Opinion, Berkeley Blogs

Toward climate-change mitigation

By William Nazaroff

The global population is 6 billion and our collective use of fossil fuels — coal, oil, and natural gas — releases to the atmosphere about 6 billion tons of carbon in the form of carbon dioxide every year.  Under "business as usual," emissions will continue to rise, perhaps tripling by the end of this century.  That trajectory would very likely cause major climate disruption with a high probability of serious ecological damage.  The resulting strains on our infrastructure would be huge, with grave risks to our economic and political systems.  Conversely, to limit the atmospheric carbon dioxide level to no higher than 450 parts per million, we would have to cut our emissions to about one third of today's levels by century's end.

To move from "business as usual" to this more sustainable trajectory will require a portfolio of responses.  Four major ingredients are needed: (1) Strong shift to wind, solar, and other nonfossil forms of energy supply; (2) Major improvements in energy efficiency throughout our economies; (3) Management of carbon dioxide as waste product so that we no longer treat the atmosphere as an open sewer; and (4) Development of a strong ethic of "sufficiency," the idea that our quality of life is not directly tied to the quantity of material-intensive goods and services that we produce and consume.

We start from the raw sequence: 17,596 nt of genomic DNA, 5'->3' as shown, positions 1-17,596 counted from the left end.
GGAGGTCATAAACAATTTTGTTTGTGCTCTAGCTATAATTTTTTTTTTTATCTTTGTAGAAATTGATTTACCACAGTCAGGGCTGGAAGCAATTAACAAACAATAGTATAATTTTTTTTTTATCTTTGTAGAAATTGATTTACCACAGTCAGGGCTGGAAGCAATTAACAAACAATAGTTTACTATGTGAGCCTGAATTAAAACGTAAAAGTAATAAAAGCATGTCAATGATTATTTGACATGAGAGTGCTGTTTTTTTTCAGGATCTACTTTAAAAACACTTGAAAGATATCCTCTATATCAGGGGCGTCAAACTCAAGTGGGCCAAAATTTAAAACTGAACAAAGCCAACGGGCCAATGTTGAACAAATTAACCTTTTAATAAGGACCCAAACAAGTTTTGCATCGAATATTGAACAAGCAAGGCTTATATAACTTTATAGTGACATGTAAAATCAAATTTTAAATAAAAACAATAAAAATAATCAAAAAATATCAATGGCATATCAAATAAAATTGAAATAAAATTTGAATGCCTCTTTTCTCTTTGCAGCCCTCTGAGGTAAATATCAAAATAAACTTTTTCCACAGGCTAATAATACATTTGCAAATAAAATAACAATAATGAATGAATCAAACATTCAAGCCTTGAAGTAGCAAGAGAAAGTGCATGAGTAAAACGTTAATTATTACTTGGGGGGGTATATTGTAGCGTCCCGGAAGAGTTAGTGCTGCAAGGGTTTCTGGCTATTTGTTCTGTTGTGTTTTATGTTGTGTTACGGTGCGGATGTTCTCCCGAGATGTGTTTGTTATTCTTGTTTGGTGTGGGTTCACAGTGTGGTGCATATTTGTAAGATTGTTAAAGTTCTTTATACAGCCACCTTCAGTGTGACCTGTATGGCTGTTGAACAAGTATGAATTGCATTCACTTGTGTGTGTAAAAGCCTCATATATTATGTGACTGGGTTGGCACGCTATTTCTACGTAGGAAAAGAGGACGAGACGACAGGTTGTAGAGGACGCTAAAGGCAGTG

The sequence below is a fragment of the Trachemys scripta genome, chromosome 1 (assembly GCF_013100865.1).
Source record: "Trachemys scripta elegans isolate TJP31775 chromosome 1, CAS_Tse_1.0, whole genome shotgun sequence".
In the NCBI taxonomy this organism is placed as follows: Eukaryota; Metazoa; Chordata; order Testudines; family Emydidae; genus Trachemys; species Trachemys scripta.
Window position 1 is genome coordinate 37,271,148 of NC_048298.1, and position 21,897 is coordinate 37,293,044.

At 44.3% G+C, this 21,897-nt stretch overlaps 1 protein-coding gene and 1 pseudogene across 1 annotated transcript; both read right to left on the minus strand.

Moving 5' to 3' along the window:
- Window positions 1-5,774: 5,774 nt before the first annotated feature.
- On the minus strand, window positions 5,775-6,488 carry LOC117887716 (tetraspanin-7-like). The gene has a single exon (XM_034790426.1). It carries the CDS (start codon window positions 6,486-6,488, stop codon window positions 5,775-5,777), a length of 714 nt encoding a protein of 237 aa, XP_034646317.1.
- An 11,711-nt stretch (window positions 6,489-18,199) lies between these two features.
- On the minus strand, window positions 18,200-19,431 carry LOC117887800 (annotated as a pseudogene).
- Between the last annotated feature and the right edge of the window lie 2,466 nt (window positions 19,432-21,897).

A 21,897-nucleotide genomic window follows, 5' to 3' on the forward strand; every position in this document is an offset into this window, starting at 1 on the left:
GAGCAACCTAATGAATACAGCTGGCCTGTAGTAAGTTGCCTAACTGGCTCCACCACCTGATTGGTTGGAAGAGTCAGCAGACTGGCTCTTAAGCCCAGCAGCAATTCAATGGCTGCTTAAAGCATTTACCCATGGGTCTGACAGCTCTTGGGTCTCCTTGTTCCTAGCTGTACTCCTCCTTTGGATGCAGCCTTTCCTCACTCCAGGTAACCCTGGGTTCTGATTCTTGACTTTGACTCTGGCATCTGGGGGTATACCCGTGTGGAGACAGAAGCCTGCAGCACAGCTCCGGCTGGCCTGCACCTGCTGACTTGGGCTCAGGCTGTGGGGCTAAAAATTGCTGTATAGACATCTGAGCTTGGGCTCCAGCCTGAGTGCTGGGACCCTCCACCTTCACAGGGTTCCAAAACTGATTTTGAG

To make the necessary transformation will require strong contributions from many sectors of society.  Because energy is so important for human well-being and because our current system is so heavily dependent on unsustainable fossil energy, we need to make a transformation that is unprecedented in scope and duration.  The Copenhagen meetings provide an important opportunity for international leaders to demonstrate constructive and cooperative leadership that is an essential ingredient on our journey toward a sustainable future.